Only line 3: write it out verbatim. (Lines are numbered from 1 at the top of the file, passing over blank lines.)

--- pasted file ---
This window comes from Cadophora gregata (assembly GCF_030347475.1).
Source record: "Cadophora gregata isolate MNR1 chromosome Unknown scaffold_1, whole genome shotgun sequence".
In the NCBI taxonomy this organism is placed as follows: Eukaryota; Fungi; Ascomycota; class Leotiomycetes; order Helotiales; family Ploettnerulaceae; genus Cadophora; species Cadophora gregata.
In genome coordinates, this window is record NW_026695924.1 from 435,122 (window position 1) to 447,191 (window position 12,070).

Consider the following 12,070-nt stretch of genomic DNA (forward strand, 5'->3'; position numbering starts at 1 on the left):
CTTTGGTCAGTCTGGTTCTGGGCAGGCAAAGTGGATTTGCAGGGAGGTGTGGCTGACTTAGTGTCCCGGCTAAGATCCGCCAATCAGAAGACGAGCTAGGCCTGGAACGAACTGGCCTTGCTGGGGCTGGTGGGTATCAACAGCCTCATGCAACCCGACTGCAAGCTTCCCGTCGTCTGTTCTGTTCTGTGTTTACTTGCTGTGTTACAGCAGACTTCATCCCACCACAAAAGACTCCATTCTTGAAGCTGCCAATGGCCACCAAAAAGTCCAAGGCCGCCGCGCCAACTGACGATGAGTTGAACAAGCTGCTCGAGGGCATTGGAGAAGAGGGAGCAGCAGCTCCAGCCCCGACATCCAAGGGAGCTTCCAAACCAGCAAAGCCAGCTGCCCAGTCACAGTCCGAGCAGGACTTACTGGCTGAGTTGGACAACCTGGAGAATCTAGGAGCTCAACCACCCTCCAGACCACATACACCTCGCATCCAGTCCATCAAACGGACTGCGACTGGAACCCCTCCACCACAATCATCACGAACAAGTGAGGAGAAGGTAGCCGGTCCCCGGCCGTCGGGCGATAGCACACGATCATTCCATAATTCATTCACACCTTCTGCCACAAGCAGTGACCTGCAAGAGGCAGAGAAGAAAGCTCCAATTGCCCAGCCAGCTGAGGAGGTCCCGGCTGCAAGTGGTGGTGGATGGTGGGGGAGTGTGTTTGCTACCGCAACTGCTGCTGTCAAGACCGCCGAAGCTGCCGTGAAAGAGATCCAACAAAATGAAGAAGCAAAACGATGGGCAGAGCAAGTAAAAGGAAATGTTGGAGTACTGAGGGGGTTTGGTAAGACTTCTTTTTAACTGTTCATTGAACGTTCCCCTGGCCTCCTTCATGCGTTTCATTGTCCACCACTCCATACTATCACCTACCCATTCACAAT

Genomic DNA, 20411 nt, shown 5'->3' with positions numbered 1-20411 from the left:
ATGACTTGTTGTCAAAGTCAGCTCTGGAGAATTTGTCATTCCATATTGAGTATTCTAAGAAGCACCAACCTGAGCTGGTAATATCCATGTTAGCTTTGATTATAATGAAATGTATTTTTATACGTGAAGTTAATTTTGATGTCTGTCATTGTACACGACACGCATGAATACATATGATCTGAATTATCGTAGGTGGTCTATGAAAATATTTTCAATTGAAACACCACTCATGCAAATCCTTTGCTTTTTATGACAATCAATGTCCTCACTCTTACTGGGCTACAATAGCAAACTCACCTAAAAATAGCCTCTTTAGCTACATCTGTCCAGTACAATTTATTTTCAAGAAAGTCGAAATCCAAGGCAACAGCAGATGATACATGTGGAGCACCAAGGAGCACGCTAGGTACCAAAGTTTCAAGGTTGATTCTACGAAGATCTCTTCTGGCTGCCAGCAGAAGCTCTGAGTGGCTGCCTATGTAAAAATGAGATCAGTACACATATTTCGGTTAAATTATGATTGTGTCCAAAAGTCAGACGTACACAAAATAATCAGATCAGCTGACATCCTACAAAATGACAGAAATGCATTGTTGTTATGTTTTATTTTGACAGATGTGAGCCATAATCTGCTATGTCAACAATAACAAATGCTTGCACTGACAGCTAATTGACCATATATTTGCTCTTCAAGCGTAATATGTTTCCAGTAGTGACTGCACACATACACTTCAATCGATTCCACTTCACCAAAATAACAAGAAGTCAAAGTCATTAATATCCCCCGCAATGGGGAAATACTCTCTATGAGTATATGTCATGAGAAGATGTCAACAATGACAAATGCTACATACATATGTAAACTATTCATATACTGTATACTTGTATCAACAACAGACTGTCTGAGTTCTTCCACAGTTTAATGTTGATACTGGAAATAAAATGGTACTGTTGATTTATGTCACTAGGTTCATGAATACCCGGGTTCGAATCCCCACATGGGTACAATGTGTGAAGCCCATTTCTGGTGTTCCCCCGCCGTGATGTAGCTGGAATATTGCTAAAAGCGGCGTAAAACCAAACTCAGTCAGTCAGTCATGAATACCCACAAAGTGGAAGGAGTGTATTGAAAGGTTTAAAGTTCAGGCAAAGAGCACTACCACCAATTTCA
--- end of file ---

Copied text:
In the NCBI taxonomy this organism is placed as follows: Eukaryota; Fungi; Ascomycota; class Leotiomycetes; order Helotiales; family Ploettnerulaceae; genus Cadophora; species Cadophora gregata.